Card suites, like these clubs, were a very hep motif, hearts the most common.

This amazing balconet in Western Heights is riddled with diamonds. A balconet, incidentally, is not a small balcony, but rather a false balcony. Dig the zig-zag brackets. A planter box? Nah, I don't think so.

Where to start, aside from the whole, tie beam, collar beam, king post, open gable thing? Yeah, the swallows. Fantastic, eh?


Monday, September 24, 2007

Is it Safe Part 4

Maybe it would be less safe in West Adams and environs, if our neighborhoods weren't packed with film crews. One night recently, I encountered three different productions: a MOW on 29th Place, a law-and-order drama on Dalton, and a sorority send up in Western Heights. Most of the set cops didn't seem too concerned with their purportedly perilous surroundings, lazing about on their motorcycles, half-heartedly assisting with traffic "lock downs", or chatting up the hair girl.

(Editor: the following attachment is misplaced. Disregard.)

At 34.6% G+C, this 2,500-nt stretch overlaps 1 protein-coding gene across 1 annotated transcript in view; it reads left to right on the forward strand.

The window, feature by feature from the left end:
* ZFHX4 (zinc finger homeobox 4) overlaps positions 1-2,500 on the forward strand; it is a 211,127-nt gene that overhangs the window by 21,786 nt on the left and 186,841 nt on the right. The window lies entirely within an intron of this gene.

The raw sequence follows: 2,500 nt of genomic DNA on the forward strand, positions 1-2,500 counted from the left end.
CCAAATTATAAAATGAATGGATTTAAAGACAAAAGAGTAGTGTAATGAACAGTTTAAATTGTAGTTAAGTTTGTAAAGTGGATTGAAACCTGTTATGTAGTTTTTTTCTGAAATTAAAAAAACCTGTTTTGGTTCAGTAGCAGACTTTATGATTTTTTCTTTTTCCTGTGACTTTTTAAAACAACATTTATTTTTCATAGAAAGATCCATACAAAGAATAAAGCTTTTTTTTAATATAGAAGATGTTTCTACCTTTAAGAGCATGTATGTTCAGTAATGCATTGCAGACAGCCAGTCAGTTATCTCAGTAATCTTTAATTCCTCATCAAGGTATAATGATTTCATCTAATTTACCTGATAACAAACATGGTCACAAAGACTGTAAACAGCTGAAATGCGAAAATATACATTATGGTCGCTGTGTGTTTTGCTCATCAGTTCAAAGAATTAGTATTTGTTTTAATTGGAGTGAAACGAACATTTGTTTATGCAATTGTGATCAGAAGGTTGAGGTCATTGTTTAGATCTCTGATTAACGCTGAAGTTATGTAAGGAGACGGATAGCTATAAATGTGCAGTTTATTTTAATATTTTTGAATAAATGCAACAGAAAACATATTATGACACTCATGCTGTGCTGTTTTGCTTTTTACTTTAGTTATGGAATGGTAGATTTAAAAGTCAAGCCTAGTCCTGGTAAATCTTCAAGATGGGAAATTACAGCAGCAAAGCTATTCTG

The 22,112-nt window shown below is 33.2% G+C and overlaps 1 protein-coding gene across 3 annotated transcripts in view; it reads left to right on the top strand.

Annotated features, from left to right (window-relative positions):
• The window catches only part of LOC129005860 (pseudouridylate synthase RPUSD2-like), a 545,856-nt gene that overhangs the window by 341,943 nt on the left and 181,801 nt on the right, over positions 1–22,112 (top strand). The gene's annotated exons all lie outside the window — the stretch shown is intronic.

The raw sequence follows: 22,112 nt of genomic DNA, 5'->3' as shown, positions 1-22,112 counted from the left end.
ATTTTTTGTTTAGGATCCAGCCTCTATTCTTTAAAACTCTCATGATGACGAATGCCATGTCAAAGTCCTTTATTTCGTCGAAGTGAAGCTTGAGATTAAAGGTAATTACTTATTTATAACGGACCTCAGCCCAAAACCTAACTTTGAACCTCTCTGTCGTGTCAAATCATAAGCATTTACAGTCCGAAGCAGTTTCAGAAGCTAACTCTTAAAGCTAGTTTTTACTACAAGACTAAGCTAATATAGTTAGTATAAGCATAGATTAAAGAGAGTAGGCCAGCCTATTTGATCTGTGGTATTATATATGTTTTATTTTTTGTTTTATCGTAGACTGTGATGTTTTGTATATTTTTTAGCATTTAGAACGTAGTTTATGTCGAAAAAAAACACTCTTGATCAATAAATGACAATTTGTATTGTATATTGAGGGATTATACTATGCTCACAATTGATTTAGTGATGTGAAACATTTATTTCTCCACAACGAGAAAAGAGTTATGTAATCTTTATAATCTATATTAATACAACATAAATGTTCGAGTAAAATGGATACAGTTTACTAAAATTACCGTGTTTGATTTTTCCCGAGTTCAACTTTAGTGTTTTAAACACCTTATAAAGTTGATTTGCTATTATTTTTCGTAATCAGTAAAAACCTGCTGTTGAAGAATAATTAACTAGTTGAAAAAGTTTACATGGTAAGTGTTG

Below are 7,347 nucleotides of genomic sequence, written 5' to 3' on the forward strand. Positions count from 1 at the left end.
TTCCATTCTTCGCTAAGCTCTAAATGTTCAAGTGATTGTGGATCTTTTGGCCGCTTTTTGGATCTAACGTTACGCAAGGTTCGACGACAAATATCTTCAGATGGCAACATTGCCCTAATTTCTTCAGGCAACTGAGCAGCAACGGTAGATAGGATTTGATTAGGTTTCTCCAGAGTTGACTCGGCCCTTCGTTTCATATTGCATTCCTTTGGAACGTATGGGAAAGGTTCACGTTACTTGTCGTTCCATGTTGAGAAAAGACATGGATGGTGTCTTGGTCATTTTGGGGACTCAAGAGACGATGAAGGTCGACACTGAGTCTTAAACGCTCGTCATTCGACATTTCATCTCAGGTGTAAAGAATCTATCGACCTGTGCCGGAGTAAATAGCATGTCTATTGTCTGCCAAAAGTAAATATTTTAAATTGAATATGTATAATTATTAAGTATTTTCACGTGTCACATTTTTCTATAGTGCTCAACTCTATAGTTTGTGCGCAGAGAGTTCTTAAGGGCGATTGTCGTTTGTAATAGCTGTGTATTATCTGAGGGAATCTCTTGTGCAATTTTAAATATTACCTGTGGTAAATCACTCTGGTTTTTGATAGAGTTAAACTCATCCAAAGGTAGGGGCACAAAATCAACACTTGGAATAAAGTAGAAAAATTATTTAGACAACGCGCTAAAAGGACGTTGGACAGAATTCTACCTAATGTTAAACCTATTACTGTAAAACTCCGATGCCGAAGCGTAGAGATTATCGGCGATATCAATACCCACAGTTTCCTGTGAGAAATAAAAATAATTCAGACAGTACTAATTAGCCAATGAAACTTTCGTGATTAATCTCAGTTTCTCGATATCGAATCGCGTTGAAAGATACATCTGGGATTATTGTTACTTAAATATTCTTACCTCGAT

I'm asked constantly about the proliferation of security bars, doors, and fences in South Los Angeles. Ugly to be sure, and unneeded in most cases, though not confined to the 'hood. A block from Larchmont Village, at Windsor and first, windows bars can be noted in every direction (see photos). It's a Los Angeles pandemic, status for some, the fear peddler's calling card for others.

Of course nobody questions the safety of Larchmont Village, save the nescient LALife (which rated Hancock Park 1.5 on its safety scale of 1 to 10, ten being most safe). As determined by J-Park judico Michah Wright, the LALife site (previously lambasted here) does little more than overlay an entire district's reporting.